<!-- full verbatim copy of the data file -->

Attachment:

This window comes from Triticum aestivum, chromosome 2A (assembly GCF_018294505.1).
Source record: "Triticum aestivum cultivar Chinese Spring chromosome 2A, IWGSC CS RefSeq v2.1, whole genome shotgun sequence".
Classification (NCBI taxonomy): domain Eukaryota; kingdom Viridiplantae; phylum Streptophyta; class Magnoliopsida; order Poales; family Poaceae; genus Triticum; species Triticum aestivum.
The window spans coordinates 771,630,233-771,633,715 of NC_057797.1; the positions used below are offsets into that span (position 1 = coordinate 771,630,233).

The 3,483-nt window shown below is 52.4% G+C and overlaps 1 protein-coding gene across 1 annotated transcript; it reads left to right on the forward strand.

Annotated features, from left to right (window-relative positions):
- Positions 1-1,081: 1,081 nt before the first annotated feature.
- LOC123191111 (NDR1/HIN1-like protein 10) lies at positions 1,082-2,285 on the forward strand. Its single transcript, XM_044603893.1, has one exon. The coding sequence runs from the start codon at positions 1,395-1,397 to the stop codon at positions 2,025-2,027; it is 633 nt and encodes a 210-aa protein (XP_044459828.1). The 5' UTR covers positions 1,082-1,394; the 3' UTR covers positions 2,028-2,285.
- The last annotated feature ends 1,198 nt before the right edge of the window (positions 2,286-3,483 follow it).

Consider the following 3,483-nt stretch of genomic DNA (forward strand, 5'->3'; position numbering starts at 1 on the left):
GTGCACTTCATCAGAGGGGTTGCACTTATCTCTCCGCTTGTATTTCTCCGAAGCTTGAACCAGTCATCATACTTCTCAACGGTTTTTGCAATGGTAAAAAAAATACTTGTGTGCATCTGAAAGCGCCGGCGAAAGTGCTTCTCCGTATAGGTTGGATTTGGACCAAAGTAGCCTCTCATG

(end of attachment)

This window comes from Triticum aestivum, chromosome 2A (assembly GCF_018294505.1).
Source record: "Triticum aestivum cultivar Chinese Spring chromosome 2A, IWGSC CS RefSeq v2.1, whole genome shotgun sequence".
Classification (NCBI taxonomy): domain Eukaryota; kingdom Viridiplantae; phylum Streptophyta; class Magnoliopsida; order Poales; family Poaceae; genus Triticum; species Triticum aestivum.
The window spans coordinates 771,630,233-771,633,715 of NC_057797.1; the positions used below are offsets into that span (position 1 = coordinate 771,630,233).

The 3,483-nt window shown below is 52.4% G+C and overlaps 1 protein-coding gene across 1 annotated transcript; it reads left to right on the forward strand.

Annotated features, from left to right (window-relative positions):
- Positions 1-1,081: 1,081 nt before the first annotated feature.
- LOC123191111 (NDR1/HIN1-like protein 10) lies at positions 1,082-2,285 on the forward strand. Its single transcript, XM_044603893.1, has one exon. The coding sequence runs from the start codon at positions 1,395-1,397 to the stop codon at positions 2,025-2,027; it is 633 nt and encodes a 210-aa protein (XP_044459828.1). The 5' UTR covers positions 1,082-1,394; the 3' UTR covers positions 2,028-2,285.
- The last annotated feature ends 1,198 nt before the right edge of the window (positions 2,286-3,483 follow it).

Consider the following 3,483-nt stretch of genomic DNA (forward strand, 5'->3'; position numbering starts at 1 on the left):
GTGCACTTCATCAGAGGGGTTGCACTTATCTCTCCGCTTGTATTTCTCCGAAGCTTGAACCAGTCATCATACTTCTCAACGGTTTTTGCAATGGTAAAAAAAATACTTGTGTGCATCTGAAAGCGCCGGCGAAAGTGCTTCTCCGTATAGGTTGGATTTGGACCAAAGTAGCCTCTCATG